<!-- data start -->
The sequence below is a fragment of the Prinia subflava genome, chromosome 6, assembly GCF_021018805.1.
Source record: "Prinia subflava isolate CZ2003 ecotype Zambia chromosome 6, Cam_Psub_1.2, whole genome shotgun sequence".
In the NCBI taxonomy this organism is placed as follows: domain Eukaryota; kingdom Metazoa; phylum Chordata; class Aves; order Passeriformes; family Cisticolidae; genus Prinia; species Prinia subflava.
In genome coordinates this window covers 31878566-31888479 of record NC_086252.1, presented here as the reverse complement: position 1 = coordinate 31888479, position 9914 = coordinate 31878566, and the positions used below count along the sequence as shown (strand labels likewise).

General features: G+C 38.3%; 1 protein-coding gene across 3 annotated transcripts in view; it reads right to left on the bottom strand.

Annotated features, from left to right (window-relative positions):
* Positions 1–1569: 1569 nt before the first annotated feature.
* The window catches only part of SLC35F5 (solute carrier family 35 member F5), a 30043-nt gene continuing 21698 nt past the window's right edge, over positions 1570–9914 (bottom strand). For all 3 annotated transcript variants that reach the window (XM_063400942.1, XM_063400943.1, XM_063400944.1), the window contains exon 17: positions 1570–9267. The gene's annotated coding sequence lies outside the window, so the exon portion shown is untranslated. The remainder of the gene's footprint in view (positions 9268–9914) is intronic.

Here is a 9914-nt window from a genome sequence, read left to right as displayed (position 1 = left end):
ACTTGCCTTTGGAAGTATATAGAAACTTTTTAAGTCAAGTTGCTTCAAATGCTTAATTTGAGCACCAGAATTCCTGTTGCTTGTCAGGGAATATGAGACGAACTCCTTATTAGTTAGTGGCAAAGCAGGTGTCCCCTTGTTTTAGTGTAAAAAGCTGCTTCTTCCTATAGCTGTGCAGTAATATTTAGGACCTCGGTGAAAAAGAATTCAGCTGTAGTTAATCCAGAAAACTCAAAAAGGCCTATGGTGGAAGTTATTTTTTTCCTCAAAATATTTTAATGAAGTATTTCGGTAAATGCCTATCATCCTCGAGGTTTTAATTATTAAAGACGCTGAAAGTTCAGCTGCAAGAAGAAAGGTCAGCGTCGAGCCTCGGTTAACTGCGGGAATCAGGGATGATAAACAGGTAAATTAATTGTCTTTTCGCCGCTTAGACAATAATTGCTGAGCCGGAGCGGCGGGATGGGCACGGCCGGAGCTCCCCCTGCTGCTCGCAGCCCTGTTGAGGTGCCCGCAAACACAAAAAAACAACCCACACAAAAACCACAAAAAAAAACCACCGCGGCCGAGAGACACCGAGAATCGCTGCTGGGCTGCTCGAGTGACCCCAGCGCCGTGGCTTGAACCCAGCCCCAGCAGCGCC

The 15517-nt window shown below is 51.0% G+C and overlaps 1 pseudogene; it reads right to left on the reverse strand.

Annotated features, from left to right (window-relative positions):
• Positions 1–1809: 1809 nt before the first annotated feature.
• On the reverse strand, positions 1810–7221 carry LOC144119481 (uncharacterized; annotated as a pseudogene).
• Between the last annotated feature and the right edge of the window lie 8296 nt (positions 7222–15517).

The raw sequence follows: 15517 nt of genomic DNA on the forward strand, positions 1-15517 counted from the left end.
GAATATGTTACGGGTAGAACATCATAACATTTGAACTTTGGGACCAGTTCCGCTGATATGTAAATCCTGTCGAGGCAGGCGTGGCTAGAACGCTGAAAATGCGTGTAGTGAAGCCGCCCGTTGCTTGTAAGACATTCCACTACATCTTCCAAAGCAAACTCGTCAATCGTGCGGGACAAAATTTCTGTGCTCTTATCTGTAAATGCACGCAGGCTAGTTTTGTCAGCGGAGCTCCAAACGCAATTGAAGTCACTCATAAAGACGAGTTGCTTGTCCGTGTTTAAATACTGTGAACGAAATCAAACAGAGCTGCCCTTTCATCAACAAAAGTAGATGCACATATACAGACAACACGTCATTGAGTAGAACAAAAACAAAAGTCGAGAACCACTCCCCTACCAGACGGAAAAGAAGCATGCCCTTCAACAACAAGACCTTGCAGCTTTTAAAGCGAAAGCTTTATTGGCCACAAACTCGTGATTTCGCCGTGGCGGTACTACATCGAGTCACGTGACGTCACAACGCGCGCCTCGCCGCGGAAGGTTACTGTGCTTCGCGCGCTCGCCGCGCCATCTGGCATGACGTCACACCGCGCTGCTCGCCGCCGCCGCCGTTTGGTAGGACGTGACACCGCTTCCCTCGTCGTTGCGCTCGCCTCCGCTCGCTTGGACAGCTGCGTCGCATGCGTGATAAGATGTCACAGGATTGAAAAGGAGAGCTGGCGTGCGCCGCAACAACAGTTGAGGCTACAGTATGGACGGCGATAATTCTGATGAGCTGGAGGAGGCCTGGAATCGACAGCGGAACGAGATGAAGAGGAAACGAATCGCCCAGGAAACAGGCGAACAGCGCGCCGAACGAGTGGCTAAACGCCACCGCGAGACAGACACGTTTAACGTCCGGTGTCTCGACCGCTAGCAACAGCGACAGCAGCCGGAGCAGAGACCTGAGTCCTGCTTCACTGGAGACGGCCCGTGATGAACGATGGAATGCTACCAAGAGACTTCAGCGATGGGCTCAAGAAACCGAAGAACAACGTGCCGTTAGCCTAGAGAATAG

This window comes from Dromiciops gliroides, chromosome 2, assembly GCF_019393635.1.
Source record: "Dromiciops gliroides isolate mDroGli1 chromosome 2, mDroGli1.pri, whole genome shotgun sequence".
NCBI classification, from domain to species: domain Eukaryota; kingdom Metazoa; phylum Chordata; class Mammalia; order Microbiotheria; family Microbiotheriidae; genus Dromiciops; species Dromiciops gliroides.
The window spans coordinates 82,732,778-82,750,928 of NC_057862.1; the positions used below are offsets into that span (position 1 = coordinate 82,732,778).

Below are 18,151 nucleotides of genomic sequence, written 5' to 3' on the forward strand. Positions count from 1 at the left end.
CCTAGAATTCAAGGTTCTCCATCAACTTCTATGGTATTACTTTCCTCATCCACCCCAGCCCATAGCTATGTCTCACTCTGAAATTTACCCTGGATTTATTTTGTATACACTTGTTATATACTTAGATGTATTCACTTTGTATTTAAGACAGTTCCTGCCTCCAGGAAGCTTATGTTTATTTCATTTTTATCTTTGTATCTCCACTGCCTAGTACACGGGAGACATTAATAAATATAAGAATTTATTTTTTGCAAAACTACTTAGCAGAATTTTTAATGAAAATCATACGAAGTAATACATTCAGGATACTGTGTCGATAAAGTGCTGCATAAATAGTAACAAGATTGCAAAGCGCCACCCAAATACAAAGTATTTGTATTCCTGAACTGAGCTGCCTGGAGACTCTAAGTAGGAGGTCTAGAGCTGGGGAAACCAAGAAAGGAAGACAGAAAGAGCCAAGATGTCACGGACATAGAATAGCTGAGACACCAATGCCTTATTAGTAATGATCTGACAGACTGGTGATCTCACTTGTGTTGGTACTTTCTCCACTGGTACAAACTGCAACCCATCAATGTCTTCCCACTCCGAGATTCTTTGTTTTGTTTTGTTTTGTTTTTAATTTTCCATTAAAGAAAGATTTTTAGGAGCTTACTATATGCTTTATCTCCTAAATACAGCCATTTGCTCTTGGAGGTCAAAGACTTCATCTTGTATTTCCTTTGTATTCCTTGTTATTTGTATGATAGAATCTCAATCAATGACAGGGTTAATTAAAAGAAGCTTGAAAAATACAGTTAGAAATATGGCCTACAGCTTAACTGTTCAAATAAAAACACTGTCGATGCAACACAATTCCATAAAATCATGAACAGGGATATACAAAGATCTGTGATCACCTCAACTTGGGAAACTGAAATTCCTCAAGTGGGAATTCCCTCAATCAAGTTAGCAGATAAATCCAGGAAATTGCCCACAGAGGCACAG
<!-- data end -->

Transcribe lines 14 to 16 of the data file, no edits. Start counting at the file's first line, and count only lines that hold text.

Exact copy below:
• On the reverse strand, positions 1810–7221 carry LOC144119481 (uncharacterized; annotated as a pseudogene).
• Between the last annotated feature and the right edge of the window lie 8296 nt (positions 7222–15517).

The raw sequence follows: 15517 nt of genomic DNA on the forward strand, positions 1-15517 counted from the left end.